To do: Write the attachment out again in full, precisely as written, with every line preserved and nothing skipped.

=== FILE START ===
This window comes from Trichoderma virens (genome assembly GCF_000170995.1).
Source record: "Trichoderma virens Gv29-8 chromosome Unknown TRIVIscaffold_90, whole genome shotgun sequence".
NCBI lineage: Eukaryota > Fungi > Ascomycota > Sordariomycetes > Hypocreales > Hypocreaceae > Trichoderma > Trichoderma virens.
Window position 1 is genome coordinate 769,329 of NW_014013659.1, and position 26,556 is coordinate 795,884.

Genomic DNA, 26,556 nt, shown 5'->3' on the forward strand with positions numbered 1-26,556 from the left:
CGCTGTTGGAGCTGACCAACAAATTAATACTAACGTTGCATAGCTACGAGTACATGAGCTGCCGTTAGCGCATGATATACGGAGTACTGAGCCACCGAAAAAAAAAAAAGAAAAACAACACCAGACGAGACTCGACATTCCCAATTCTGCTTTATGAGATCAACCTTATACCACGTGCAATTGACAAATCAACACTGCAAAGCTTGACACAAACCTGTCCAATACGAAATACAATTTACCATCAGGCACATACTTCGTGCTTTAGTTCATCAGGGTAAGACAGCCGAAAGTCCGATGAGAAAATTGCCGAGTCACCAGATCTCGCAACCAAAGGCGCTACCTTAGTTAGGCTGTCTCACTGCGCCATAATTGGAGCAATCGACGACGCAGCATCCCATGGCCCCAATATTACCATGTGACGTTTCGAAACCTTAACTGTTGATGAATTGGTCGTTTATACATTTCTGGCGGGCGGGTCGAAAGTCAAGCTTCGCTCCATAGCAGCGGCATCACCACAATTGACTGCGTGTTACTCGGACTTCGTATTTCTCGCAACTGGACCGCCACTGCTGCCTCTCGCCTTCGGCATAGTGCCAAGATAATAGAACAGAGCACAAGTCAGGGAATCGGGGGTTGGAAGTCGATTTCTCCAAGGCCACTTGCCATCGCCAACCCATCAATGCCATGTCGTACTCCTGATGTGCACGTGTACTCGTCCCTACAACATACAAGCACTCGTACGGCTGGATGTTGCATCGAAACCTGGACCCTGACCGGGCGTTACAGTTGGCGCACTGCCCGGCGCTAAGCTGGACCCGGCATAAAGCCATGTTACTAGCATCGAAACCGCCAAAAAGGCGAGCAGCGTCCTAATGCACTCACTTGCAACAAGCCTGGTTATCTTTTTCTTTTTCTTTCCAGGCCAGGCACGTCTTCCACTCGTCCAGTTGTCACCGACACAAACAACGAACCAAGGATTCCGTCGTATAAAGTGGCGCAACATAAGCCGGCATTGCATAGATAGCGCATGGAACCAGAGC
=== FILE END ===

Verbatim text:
This window comes from Trichoderma virens (genome assembly GCF_000170995.1).
Source record: "Trichoderma virens Gv29-8 chromosome Unknown TRIVIscaffold_90, whole genome shotgun sequence".
NCBI lineage: Eukaryota > Fungi > Ascomycota > Sordariomycetes > Hypocreales > Hypocreaceae > Trichoderma > Trichoderma virens.
Window position 1 is genome coordinate 769,329 of NW_014013659.1, and position 26,556 is coordinate 795,884.

Genomic DNA, 26,556 nt, shown 5'->3' on the forward strand with positions numbered 1-26,556 from the left:
CGCTGTTGGAGCTGACCAACAAATTAATACTAACGTTGCATAGCTACGAGTACATGAGCTGCCGTTAGCGCATGATATACGGAGTACTGAGCCACCGAAAAAAAAAAAAGAAAAACAACACCAGACGAGACTCGACATTCCCAATTCTGCTTTATGAGATCAACCTTATACCACGTGCAATTGACAAATCAACACTGCAAAGCTTGACACAAACCTGTCCAATACGAAATACAATTTACCATCAGGCACATACTTCGTGCTTTAGTTCATCAGGGTAAGACAGCCGAAAGTCCGATGAGAAAATTGCCGAGTCACCAGATCTCGCAACCAAAGGCGCTACCTTAGTTAGGCTGTCTCACTGCGCCATAATTGGAGCAATCGACGACGCAGCATCCCATGGCCCCAATATTACCATGTGACGTTTCGAAACCTTAACTGTTGATGAATTGGTCGTTTATACATTTCTGGCGGGCGGGTCGAAAGTCAAGCTTCGCTCCATAGCAGCGGCATCACCACAATTGACTGCGTGTTACTCGGACTTCGTATTTCTCGCAACTGGACCGCCACTGCTGCCTCTCGCCTTCGGCATAGTGCCAAGATAATAGAACAGAGCACAAGTCAGGGAATCGGGGGTTGGAAGTCGATTTCTCCAAGGCCACTTGCCATCGCCAACCCATCAATGCCATGTCGTACTCCTGATGTGCACGTGTACTCGTCCCTACAACATACAAGCACTCGTACGGCTGGATGTTGCATCGAAACCTGGACCCTGACCGGGCGTTACAGTTGGCGCACTGCCCGGCGCTAAGCTGGACCCGGCATAAAGCCATGTTACTAGCATCGAAACCGCCAAAAAGGCGAGCAGCGTCCTAATGCACTCACTTGCAACAAGCCTGGTTATCTTTTTCTTTTTCTTTCCAGGCCAGGCACGTCTTCCACTCGTCCAGTTGTCACCGACACAAACAACGAACCAAGGATTCCGTCGTATAAAGTGGCGCAACATAAGCCGGCATTGCATAGATAGCGCATGGAACCAGAGC